me it was "non-genre fiction."
To me, "non-genre fiction" is a term in the thesaurus along side words like "boring" and "stale."
Books are all categorical. They all fit somewhere. Where "Romance" tells you "there's kissing and stuff in here," and "Sci-fi" says "dude, it takes place in space," the term "Mainstream" is just a catch-all term synonymous with "it's selling like hotcakes**."
**I work at a VFW. On Monday mornings, I wait tables. We do not sell that many hotcakes. I do not understand this particular phrase.
Harry Potter, YA. Hunger Games, YA. Sookie Stackhouse Books, UF. Twilight, UF/R/YA. Fifty Shades of Gray, Erotica. Inferno, Thriller. A Game of Thrones, Fantasy. World War Z, Apocalyptic Horror.
Each genre of fiction has it's own tropes, themes, and styles. A genre novel that breaks out and goes Mainstream --admittedly usually and/or arguably-- minimizes those unique facets while maximizing the character and broadening the scope of the plot.
RWA will tell you that their romances must have a Happily Ever After, an HEA...in certain categories. Even the grand RWA recognizes that such fairy tale endings are not the right ending every time, and that it is not always believable in this modern world where traditional marriage isn't always the lovers' goal. RWA has adopted the Happily For Now ending allowable for some categories. The stories are changing because our lives are changing.
Let it be known:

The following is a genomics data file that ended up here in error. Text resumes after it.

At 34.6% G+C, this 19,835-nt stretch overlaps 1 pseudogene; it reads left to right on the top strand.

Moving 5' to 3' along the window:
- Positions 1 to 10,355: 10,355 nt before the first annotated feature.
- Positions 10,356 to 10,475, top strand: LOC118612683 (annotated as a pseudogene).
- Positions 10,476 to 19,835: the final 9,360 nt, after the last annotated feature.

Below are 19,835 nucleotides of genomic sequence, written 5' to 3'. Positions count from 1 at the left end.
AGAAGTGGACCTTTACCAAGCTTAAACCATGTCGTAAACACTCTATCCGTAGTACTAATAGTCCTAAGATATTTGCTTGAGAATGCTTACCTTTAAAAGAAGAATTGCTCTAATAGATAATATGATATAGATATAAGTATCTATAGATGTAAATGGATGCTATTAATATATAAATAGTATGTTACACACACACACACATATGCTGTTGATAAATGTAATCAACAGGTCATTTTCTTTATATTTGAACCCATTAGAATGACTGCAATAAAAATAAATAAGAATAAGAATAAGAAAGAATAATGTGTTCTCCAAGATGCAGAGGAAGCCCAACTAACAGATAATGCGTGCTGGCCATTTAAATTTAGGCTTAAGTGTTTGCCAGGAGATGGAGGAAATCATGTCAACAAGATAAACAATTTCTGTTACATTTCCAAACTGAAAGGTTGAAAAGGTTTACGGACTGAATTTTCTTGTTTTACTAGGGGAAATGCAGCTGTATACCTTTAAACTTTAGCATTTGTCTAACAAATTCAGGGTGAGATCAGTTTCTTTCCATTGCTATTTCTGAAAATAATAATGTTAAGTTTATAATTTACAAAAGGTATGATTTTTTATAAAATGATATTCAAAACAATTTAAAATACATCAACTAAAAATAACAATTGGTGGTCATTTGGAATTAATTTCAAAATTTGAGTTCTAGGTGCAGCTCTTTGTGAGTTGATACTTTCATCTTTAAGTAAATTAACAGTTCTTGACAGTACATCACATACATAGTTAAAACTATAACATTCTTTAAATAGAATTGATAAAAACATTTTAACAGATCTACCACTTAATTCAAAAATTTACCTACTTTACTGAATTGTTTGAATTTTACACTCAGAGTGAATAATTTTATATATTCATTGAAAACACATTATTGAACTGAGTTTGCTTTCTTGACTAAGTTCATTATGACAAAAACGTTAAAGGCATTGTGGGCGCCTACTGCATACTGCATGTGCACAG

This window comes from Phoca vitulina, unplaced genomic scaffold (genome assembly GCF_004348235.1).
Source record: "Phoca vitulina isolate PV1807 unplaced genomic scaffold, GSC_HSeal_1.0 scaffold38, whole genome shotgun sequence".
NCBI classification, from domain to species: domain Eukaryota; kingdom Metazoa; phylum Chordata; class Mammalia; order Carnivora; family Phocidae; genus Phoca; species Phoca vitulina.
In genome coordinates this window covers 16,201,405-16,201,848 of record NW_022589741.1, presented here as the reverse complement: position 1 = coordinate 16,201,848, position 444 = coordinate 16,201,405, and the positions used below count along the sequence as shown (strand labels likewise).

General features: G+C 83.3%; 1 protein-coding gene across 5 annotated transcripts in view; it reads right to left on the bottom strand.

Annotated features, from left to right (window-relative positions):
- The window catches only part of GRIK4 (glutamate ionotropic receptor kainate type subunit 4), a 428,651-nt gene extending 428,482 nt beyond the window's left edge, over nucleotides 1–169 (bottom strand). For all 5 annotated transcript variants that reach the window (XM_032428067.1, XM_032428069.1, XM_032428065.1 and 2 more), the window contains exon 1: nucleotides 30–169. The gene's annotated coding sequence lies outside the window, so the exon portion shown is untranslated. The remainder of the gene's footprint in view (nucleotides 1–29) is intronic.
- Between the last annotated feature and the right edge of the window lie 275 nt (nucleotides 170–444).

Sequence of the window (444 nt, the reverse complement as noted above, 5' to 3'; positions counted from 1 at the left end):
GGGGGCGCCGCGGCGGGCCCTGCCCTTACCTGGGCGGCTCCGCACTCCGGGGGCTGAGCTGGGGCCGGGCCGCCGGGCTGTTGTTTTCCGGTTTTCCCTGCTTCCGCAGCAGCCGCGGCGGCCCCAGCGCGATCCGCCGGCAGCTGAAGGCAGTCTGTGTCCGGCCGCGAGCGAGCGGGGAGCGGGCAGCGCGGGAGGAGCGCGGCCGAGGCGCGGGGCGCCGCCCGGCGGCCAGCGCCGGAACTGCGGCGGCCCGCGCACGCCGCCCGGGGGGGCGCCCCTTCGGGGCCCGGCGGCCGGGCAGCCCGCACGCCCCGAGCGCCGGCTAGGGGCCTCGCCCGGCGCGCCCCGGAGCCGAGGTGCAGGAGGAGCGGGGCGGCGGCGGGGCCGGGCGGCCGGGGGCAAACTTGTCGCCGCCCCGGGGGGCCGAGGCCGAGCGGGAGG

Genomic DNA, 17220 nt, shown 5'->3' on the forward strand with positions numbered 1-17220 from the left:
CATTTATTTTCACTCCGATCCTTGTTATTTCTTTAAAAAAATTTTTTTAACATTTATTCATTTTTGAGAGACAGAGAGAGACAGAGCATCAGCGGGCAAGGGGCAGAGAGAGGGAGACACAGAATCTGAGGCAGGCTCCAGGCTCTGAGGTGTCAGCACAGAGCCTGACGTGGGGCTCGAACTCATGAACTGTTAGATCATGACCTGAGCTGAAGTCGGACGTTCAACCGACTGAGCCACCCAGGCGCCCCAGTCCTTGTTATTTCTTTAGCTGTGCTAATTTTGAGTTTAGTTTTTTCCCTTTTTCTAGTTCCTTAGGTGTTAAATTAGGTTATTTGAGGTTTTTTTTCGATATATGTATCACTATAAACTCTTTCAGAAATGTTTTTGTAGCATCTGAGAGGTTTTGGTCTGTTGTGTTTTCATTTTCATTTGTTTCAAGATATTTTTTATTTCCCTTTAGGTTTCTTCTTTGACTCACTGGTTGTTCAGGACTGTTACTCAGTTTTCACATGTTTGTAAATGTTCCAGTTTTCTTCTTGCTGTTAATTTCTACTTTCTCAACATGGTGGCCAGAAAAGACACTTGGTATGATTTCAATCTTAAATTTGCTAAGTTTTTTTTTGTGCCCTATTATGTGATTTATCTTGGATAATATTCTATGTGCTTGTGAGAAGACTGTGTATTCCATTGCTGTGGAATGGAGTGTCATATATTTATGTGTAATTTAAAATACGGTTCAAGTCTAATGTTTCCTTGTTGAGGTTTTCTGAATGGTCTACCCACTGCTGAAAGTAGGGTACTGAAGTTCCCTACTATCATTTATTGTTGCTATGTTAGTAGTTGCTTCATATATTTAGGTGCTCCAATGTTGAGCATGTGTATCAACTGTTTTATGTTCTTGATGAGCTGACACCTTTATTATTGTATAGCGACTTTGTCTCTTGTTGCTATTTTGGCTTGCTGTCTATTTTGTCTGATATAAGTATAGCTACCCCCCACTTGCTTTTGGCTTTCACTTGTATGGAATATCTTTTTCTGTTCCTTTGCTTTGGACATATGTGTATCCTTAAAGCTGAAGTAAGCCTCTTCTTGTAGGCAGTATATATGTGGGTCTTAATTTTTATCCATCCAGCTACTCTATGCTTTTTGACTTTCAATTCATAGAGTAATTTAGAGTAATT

Paranormal Romance is Urban Fantasy where the hero and heroine save the world, then make love. (A generalization, I know, but roll with it.) Urban Fantasy may or may not have romance in it, but if it does, the hero and heroine do it before they save the world. (Another generalization, I know, but roll with it.) Sci-Fi often has world-building that reflects a current social concern taken to an extreme and shown to work/tear down an alien society. Hard Sci-Fi has cutting edge technology, pushed farther, faster, and often looks at the worst-case scenario ramifications of that technology. Horror can be haunted and ghostly, it can be horrible monsters, or can be us at our worst.
Think about that.
Mainstream has many examples of all of those. Yes, each genre novel that experiences a Mainstream Breakout has embraced it's quirks...but if you want to give the mainstream market a genre idea, you have to make it rapidly understandable without overpowering the story or stopping all the action to give the reader a lesson in how to understand the world. It seems to me that the writer must make the characters big and sympathetic. And they must have crafted a plot that is so big, so important, that the big, sympathetic character he or she created truly struggles to surmount it, a plot so rich with emotional impact for the character that he/she learns deep lessons about himself/herself in the process. Think of it like a recipe. Reduce the "genre aspects" so that they feel like the natural setting for the character and plot. Then double the character, and triple the plot. Yield: Story with broad (read: mainstream) impact and appeal.